Dental Surveyor: Types and Parts
The most widely used surveyors are the Ney (Figure -1) and the Jelenko (Figure -2). Both of these are precision-made instruments. They differ principally in that the Jelenko arm swivels, whereas the Ney arm is fixed. The technique for surveying and trimming blockout is therefore somewhat different.
Other surveyors also differ in this respect, and the dentist may prefer one over another for this reason.
The principal parts of the Ney surveyor follow:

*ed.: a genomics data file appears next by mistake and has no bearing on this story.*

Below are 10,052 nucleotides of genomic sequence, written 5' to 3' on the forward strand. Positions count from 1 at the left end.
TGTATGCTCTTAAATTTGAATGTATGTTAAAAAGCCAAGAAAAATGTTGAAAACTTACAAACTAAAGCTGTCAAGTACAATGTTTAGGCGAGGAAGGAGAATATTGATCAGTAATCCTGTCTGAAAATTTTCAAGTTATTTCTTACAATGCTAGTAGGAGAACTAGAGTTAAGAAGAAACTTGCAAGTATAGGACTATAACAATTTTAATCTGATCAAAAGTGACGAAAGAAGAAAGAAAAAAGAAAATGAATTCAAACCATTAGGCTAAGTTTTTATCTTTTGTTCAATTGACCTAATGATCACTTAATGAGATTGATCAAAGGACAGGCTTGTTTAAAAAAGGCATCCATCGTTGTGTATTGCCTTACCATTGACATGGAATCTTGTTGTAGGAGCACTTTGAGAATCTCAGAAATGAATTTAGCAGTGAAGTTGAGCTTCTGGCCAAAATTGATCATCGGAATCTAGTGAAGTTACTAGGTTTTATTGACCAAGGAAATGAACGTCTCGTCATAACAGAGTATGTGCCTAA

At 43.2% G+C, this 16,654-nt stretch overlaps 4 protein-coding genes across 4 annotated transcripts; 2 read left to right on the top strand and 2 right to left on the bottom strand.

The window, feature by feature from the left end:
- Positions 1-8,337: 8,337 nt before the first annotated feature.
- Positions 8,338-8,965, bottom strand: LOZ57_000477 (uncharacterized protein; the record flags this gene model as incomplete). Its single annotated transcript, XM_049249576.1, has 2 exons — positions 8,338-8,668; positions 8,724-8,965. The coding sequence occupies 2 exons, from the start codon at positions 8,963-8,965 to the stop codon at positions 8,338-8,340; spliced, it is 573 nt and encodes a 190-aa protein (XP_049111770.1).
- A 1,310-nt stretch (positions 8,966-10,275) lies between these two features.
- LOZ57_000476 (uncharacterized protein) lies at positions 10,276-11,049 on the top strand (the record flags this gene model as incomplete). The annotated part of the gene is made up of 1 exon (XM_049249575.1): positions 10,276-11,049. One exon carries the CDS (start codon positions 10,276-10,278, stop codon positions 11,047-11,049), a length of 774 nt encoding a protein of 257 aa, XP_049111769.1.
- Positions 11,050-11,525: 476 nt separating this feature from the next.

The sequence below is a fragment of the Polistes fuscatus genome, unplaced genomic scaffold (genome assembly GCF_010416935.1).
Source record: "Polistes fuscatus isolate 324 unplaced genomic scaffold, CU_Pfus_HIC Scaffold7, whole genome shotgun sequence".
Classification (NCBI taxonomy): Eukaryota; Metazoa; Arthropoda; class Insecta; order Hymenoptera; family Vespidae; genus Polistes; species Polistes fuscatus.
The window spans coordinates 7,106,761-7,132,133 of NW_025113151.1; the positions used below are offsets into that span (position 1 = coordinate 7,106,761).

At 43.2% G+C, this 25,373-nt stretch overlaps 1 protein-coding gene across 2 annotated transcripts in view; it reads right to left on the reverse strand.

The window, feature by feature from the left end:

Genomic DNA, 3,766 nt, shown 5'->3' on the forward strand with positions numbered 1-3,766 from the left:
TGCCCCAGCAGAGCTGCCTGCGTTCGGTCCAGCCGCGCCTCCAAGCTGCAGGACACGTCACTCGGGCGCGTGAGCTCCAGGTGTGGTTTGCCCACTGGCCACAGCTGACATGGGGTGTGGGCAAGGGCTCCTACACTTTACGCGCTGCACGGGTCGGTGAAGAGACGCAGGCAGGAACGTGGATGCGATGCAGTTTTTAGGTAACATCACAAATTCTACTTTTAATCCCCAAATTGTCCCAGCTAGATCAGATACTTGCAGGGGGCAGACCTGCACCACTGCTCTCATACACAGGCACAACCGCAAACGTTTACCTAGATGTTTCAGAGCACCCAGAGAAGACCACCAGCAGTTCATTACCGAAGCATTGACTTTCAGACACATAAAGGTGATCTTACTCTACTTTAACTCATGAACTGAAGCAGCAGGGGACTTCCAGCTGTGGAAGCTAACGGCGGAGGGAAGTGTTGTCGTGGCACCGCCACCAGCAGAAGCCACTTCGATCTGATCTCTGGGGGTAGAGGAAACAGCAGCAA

1. Platform on which the base is moved
2. Vertical arm that supports superstructure
3. Horizontal arm from which surveying tool suspends
4. Table to which the cast is attached
5. Base on which the table swivels
6. Paralleling tool or guideline marker (this tool contacts the convex surface to be studied in a tangential manner; the relative parallelism of one surface to another may thus be determined; by substituting a carbon marker, the height of contour then may be delineated on the surfaces of the abutment teeth and also on areas of interference requiring reduction on blockout)
7. Mandrel for holding special tools
The principal parts of the Jelenko surveyor are essentially the same as those for the Ney surveyor except that by loosening the nut at the top of the vertical arm, the horizontal arm may be made to swivel.